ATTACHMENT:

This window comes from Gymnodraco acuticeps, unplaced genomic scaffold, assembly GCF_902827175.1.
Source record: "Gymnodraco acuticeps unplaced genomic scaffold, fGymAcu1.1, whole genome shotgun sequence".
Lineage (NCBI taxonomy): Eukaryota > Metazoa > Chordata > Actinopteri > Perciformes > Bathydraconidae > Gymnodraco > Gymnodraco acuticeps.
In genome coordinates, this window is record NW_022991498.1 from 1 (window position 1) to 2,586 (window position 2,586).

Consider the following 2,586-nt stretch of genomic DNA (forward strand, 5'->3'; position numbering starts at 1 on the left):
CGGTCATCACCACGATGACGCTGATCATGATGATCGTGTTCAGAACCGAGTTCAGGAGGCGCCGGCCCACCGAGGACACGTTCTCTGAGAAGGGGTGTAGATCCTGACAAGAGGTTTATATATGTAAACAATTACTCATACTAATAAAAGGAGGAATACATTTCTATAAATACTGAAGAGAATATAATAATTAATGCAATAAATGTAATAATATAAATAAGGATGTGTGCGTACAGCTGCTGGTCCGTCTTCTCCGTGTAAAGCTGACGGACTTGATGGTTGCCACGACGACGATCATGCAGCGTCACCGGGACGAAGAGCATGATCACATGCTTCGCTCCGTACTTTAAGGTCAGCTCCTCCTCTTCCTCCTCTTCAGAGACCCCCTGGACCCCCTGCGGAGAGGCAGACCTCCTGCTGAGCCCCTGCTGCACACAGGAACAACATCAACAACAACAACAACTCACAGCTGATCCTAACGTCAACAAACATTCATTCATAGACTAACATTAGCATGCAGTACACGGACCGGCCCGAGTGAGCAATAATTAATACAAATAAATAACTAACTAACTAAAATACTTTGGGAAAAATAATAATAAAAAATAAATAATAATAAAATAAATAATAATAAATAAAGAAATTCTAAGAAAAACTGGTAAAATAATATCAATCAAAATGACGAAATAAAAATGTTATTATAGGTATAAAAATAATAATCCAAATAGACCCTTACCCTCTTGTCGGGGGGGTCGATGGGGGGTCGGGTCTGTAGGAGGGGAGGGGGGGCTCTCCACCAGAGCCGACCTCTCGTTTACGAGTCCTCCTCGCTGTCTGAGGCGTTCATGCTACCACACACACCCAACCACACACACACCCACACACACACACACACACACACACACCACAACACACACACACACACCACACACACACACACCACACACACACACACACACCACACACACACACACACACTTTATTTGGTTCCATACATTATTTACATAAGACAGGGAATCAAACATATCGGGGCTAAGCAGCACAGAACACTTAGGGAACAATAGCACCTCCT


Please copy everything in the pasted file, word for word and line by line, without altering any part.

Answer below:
This window comes from Gymnodraco acuticeps, unplaced genomic scaffold, assembly GCF_902827175.1.
Source record: "Gymnodraco acuticeps unplaced genomic scaffold, fGymAcu1.1, whole genome shotgun sequence".
Lineage (NCBI taxonomy): Eukaryota > Metazoa > Chordata > Actinopteri > Perciformes > Bathydraconidae > Gymnodraco > Gymnodraco acuticeps.
In genome coordinates, this window is record NW_022991498.1 from 1 (window position 1) to 2,586 (window position 2,586).

Consider the following 2,586-nt stretch of genomic DNA (forward strand, 5'->3'; position numbering starts at 1 on the left):
CGGTCATCACCACGATGACGCTGATCATGATGATCGTGTTCAGAACCGAGTTCAGGAGGCGCCGGCCCACCGAGGACACGTTCTCTGAGAAGGGGTGTAGATCCTGACAAGAGGTTTATATATGTAAACAATTACTCATACTAATAAAAGGAGGAATACATTTCTATAAATACTGAAGAGAATATAATAATTAATGCAATAAATGTAATAATATAAATAAGGATGTGTGCGTACAGCTGCTGGTCCGTCTTCTCCGTGTAAAGCTGACGGACTTGATGGTTGCCACGACGACGATCATGCAGCGTCACCGGGACGAAGAGCATGATCACATGCTTCGCTCCGTACTTTAAGGTCAGCTCCTCCTCTTCCTCCTCTTCAGAGACCCCCTGGACCCCCTGCGGAGAGGCAGACCTCCTGCTGAGCCCCTGCTGCACACAGGAACAACATCAACAACAACAACAACTCACAGCTGATCCTAACGTCAACAAACATTCATTCATAGACTAACATTAGCATGCAGTACACGGACCGGCCCGAGTGAGCAATAATTAATACAAATAAATAACTAACTAACTAAAATACTTTGGGAAAAATAATAATAAAAAATAAATAATAATAAAATAAATAATAATAAATAAAGAAATTCTAAGAAAAACTGGTAAAATAATATCAATCAAAATGACGAAATAAAAATGTTATTATAGGTATAAAAATAATAATCCAAATAGACCCTTACCCTCTTGTCGGGGGGGTCGATGGGGGGTCGGGTCTGTAGGAGGGGAGGGGGGGCTCTCCACCAGAGCCGACCTCTCGTTTACGAGTCCTCCTCGCTGTCTGAGGCGTTCATGCTACCACACACACCCAACCACACACACACCCACACACACACACACACACACACACACCACAACACACACACACACACCACACACACACACACCACACACACACACACACACCACACACACACACACACACTTTATTTGGTTCCATACATTATTTACATAAGACAGGGAATCAAACATATCGGGGCTAAGCAGCACAGAACACTTAGGGAACAATAGCACCTCCT